Posts Tagged ‘Reconciliation’

New Creation in Christ

August 26th, 2011 No comments

“New Creation in Christ” (2 Corinthians 5:11-21; Philippians 2:1-11)
by Pastor Peter Goerzen
July 10, 2011, Grace Hill Mennonite Church

The Early Church: Conflict and Unity
There’s an old joke that you’ve maybe heard – the one about the first car mentioned in the New Testament? Acts says the disciples were all in one “Accord” (Acts 1:14). (Some jokes should come with a warning label. Sorry, that’s the best I can do after a week of delegate meetings!) Yet as the movement started to spread, and as more and more people became a part of the church, divisions arose, and divisions turned to bitter conflict. Missionaries were undermining one another. There were fundamental disagreements regarding the nature of sin and salvation. And even the apostle Paul, who had himself had a powerful experience of God’s grace, often penned words that were not always altogether full of grace, so much as impatience, pain, and frustration (e.g. Gal. 5:12!).

The early church didn’t all stay in that “Accord” for long. They were a people of differing races, languages, cultures, religious perspectives, geographical location, social standing, and fundamental understandings of God. Yet the fact that somehow they managed to stay together at all, the fact that they could remain a church even with all the divisions, is testimony to the tremendous power of the Holy Spirit to unite diverse peoples in Jesus Christ as God’s family. And it is out of this deep, painful, frustrating, seemingly endless conflict and division that we find some of the New Testament’s most compelling and beautiful words of forgiveness, grace, unity, and peace.

Paul and the Corinthians: It’s “Complicated”
The apostle Paul’s relationship with the Corinthians was particularly messy. Paul had gotten word that rival missionaries had been undermining him in Corinth (2 Cor. 3:1-3; 10:10; 12:14-18), and he decided to go and visit, which was disastrous. He was publicly humiliated by a member of the congregation, and left furious and disgraced (2 Cor. 2). He responded with a blistering and anguished “letter of tears” (2 Cor. 2:1-4; 7:8) to the congregation (now lost to us).1 And you know how it is when you have a painful disagreement with someone – you keep on replaying what happened in your mind, you keep on getting more and more worried and anxious and frustrated, and it just comes to dominate you. Paul was so distressed by the conflicted state of the relationship and the pain he had experienced that he could not even continue his missionary work (2 Cor. 2:12-13).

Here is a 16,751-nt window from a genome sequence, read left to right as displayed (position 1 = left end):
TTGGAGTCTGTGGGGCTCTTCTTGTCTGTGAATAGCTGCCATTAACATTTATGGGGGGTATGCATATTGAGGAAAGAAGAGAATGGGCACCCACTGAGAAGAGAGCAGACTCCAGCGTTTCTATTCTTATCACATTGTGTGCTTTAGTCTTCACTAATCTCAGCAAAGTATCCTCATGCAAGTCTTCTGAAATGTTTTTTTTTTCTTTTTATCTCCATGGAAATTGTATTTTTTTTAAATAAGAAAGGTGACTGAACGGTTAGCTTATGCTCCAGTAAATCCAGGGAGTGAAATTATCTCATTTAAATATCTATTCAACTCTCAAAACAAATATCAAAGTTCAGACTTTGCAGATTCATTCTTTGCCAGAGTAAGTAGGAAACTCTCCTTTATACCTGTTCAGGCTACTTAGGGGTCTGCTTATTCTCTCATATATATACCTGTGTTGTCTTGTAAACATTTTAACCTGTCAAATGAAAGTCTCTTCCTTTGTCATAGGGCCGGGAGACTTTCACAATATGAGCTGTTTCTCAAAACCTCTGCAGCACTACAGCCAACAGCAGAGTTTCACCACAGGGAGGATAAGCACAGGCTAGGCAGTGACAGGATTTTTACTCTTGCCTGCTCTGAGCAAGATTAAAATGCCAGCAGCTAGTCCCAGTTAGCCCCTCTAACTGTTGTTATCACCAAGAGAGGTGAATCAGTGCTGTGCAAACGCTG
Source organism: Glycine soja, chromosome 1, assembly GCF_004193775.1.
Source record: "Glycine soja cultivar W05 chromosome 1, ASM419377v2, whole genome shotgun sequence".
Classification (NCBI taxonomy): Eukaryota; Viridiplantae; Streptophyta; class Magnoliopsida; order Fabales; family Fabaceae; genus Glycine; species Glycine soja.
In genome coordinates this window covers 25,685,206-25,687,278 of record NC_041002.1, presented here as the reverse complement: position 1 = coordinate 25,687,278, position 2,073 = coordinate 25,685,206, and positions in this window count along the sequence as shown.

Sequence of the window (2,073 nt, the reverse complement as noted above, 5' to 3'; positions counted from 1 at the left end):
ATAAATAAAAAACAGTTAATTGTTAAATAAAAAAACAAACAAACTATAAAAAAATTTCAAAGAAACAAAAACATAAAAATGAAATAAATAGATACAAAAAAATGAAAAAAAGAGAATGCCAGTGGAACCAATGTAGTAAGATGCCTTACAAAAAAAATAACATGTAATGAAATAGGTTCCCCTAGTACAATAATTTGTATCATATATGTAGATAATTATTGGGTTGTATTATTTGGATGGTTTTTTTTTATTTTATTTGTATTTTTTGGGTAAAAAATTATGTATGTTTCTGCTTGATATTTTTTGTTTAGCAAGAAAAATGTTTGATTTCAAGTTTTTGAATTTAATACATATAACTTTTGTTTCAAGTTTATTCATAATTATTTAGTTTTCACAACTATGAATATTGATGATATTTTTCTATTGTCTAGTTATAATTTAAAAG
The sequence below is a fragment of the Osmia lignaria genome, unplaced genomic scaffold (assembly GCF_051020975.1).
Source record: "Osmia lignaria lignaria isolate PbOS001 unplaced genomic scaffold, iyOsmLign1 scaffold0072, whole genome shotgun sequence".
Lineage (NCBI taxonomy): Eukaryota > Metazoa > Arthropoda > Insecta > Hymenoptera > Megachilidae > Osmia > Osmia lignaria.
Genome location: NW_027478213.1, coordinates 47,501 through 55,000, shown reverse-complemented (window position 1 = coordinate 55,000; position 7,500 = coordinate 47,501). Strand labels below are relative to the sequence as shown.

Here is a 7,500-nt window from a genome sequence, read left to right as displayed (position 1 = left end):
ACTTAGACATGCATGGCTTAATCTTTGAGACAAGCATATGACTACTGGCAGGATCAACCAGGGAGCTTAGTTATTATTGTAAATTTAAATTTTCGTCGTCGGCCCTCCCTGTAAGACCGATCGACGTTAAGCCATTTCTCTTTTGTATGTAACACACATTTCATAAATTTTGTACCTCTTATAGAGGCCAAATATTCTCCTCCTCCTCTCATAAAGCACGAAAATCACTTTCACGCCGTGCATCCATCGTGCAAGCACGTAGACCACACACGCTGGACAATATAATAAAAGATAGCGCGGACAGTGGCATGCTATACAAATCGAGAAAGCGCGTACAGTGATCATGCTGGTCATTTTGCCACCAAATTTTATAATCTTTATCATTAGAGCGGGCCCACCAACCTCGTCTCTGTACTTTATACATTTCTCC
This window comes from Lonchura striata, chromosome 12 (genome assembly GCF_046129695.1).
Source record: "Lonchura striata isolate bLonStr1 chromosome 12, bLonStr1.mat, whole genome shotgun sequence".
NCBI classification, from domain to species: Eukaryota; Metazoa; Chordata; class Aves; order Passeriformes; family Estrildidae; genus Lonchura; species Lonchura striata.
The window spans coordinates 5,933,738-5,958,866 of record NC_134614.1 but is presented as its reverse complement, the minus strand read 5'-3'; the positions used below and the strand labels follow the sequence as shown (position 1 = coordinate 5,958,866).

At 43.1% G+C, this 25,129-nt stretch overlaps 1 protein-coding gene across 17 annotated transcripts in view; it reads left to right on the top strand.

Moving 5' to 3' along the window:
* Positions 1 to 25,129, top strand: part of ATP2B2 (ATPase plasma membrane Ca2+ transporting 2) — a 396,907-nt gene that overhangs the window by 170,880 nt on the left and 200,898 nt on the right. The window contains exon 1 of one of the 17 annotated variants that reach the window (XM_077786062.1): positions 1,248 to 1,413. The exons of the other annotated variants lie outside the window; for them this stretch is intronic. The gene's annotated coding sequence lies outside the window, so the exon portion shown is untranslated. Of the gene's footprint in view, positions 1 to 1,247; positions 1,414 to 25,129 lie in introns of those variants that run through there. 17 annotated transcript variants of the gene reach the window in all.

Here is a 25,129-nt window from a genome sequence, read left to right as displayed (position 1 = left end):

Paul’s friend Titus finally brings Paul news that the congregation regrets hurting him (2 Cor. 7:5ff), but also that Paul’s ministry is continuing to be undermined by those who apparently have letters of recommendation. They have apparently begun to question whether someone so often imprisoned, someone so afflicted, someone so scarred, someone so unsuccessful could really be the bearer of God’s blessing and gospel. Paul responds with this letter of reconciliation and clarification of his own apostleship, preserved in 2 Corinthians.

Embodying the Gospel